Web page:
Shane Forde and Dave Cotter are two of the outstanding coaches in the history of female boxing in Cork

Cork has produced one stand out boxer in Christina Demond, who has won 18 national titles and a European Elite bronze medal.
Shane Forde and Dave Cotter are two of the outstanding coaches in the history of female boxing in Cork

Referee Shane Forde gives a standing count to one of the competitors during the county finals. Picture: Doug Minihane.

THE Fighting Irish has been a term associated with this country for many years.

However, in this column, we look at it in a sporting context.

In this instance, boxing has been a sport synonymous with many young men for well over 100 years.

However, over the last 20 years and beginning as a slow burner, ladies and girls boxing has really taken off. 

Today this is a sport which is enjoying phenomenal growth.

In terms of Olympic success, Michael Carruth won Ireland's first gold meld in 1992. 

This came after nearly 70 years of participation in the Olympics, which Ireland first entered independently at Paris 1924.

Meanwhile, the ladies' boxing success has been phenomenal, and this is reflected in a period of fewer than ten years when Katie Taylor and Kellie Harrington became Olympic champions in 2012 and 2020.

In Cork, ladies boxing has enjoyed a glowing period of national and international success for many clubs. 

Cork has produced one stand out boxer in Christina Demond, who has won 18 national titles and a European Elite bronze medal.

This medal gave her Elite international parity with the Cork boxer of the Century Kieran Joyce, who won a European Elite bronze medal in Bulgaria in 1983.

In underage championships, the vast majority of Cork clubs have produced All-Ireland champions. 

This success is also a great tribute to the many outstanding ladies' volunteers who run the clubs and coach the boxers.

Gary O'Sullivan, of Ireland, gets the belt after knocking out Antoine Douglas, of the U.S., in the seventh round to win the WBO Intercontinental middleweight boxing championship fight in Laval, Quebec, Saturday, Dec. 16, 2017.
Gary O'Sullivan, of Ireland, gets the belt after knocking out Antoine Douglas, of the U.S., in the seventh round to win the WBO Intercontinental middleweight boxing championship fight in Laval, Quebec, Saturday, Dec. 16, 2017.

In the beginning long established clubs were cautious about women's boxing. 

However, many clubs who have been established in the last 15 years have little difficulty with this task.

Two of these clubs, Togher BC in the city and Duhallow BC in the county, are prime examples.

The Togher club, under head coach Shane Forde, produced many all-Ireland champions including Leanne Murphy, who captained Ireland and won a bronze medal at the European Junior championship in 2017.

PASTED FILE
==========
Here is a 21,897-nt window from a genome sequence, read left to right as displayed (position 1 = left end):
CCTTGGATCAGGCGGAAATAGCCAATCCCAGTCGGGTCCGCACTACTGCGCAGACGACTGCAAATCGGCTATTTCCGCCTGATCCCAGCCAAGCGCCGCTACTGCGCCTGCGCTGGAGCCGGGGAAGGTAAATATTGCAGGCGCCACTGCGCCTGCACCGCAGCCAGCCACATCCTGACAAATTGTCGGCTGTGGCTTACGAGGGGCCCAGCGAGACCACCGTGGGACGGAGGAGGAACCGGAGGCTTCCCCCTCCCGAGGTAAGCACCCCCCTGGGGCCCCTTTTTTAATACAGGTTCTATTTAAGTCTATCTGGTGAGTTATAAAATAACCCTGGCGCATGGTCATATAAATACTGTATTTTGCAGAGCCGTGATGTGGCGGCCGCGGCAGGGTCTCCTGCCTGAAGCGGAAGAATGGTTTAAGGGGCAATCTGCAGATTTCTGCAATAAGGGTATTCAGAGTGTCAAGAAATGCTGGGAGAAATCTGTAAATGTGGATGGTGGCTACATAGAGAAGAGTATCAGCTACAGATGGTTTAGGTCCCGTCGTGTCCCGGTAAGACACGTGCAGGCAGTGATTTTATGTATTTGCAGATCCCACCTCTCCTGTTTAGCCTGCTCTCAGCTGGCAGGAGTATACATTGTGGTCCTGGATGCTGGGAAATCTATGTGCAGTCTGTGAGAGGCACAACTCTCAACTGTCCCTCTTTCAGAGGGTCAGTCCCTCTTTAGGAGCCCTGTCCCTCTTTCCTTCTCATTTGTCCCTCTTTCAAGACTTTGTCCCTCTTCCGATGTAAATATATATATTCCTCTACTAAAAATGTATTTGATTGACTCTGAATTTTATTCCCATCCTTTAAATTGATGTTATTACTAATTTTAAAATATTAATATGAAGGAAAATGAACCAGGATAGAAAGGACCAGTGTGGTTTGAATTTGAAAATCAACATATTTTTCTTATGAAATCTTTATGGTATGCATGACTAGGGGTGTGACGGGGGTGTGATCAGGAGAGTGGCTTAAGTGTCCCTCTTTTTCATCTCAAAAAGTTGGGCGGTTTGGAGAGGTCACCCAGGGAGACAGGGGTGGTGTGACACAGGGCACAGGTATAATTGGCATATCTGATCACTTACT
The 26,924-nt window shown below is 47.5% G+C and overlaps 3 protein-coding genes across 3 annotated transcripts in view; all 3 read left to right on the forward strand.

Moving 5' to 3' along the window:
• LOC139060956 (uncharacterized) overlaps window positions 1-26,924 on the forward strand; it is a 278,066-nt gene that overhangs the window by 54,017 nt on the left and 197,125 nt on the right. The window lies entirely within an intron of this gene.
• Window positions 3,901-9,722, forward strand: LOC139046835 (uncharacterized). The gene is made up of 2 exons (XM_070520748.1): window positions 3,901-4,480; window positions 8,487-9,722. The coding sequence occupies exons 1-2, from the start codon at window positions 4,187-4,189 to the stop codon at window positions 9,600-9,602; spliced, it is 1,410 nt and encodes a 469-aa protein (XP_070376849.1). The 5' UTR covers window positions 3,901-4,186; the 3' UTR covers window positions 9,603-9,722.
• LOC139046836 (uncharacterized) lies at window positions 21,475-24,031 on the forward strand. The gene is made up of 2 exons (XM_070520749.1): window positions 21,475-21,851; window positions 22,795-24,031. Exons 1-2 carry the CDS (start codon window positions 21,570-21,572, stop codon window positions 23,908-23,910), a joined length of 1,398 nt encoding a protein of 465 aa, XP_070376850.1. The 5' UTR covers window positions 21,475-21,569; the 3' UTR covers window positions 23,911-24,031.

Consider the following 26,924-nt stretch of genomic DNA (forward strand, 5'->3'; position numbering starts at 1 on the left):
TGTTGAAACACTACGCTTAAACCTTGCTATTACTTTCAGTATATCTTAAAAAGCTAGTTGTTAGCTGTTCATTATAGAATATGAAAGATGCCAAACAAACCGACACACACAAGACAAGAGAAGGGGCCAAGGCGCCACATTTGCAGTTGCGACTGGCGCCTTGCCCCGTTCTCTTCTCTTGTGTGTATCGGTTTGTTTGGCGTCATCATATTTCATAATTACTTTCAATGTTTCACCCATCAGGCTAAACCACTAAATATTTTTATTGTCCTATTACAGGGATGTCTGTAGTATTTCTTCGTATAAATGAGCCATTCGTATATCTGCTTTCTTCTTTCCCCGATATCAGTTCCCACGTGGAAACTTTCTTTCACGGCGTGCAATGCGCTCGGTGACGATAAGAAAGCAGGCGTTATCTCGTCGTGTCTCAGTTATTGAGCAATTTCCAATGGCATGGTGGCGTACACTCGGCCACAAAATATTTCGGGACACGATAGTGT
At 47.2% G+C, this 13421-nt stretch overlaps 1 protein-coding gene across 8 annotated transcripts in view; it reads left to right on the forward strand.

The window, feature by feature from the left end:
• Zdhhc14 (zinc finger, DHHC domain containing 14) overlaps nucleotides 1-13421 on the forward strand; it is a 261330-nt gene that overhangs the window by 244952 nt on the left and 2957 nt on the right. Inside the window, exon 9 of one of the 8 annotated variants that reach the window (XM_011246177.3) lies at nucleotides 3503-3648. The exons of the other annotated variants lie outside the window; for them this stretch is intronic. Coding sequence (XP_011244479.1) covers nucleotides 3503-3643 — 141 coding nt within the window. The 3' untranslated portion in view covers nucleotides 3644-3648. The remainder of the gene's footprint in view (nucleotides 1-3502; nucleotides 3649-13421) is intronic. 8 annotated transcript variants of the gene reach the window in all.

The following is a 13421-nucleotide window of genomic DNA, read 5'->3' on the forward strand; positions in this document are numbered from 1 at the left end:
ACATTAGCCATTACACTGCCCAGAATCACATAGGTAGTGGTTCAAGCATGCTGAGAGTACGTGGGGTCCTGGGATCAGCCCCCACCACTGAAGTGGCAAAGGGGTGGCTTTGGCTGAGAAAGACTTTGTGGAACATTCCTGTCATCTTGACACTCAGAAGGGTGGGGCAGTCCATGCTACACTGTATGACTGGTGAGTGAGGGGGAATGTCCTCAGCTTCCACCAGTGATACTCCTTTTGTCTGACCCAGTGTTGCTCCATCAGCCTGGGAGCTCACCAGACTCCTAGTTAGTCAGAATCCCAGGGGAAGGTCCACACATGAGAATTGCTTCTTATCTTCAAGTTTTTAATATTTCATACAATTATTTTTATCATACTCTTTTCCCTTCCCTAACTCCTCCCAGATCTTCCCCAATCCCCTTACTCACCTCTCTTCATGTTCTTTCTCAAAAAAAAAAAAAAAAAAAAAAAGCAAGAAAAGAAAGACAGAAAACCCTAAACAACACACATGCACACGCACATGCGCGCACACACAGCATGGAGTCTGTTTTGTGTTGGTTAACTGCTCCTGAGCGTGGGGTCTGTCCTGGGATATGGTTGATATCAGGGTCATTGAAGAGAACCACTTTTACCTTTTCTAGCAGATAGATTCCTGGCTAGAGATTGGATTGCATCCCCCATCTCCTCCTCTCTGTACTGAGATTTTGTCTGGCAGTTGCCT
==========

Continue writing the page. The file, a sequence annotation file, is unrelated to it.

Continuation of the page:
The Duhallow BC, under head coaches Dave Cotter and former international Declan Barret, have turned out many female champions.

Their triumphs include the senior title won by Connie Vaughan. 

The schoolteacher won an Irish senior title at the National Stadium on a never to be forgotten night in 2016.

However, the matriarch of Irish female boxing in this country in Katie Taylor who ignited the flame which created the glow in Irish female boxing.

The current USA coach, Wexford's Billy Walsh, famously said in 2020 that Katie's greatest legacy to boxing will be the number of young girls now boxing in Ireland.

Meanwhile, on world stage, there is no doubt that Leeside's most successful pro boxer of the last 60 years is Gary "Spike" O'Sullivan. 

Of all the great boxers who have emerged from the Rebel County, Spike has been the most proficient in that period.

At one stage, in 2015, he was ranked No 2 in the WBO rankings. 

In many of his fights, Spike enjoyed a TV audience of millions.

His journey as a pro was, at times, a long hard struggle. 

However, he is fortunate to have a great sponsor in Conal Thomas, who has been with him in the great nights of victory and the disappointment of defeat.

When Spike's career was ebbing and flowing, Conal was the man who expressed belief in his ability. 

While a world title has still eluded him, Spike can take pride in winning the Irish title, the American belt, and defeating Matthew Hall at Upton Park to win the WBO International crown.

Spike then went on to win his second WBO international title. 

That fight took place in Canada where he astonished the crowd by knocking out Antoine Douglas. 

The purse secured on winning the title ensured that Gary O'Sullivan was Leeside's most successful pro boxer.

Dave Cotter of Duhallow BC receiving an Outstanding Achievement Award for services to Cork Boxing from Conal Thomas on behalf of the Cork Boxing Fraternity. Picture: Doug Minihane
Dave Cotter of Duhallow BC receiving an Outstanding Achievement Award for services to Cork Boxing from Conal Thomas on behalf of the Cork Boxing Fraternity. Picture: Doug Minihane

Cork has produced only one undefeated boxing world champion and that was Jack McAuliffe. 

He lived in the city centre and emigrated to the USA with his family as a ten-year-old.

In the USA, he took up boxing and in 1888, won the world lightweight title. 

He retired undefeated after 11 years as world champion. As a wealthy businessman, he became a great humanitarian, and the stories of his generosity to the poor and destitute of New York are legendary.

Today the spirit of Jack McAuliffe continues on Leeside, mainly through the work of Catriona Twomey of Cork Penny Dinners.

This week Catriona travels to Ukraine with a convoy of aid to support the victims of the current war with Russia.

All of Cork boxing extends best wishes for her safe return to Leeside.

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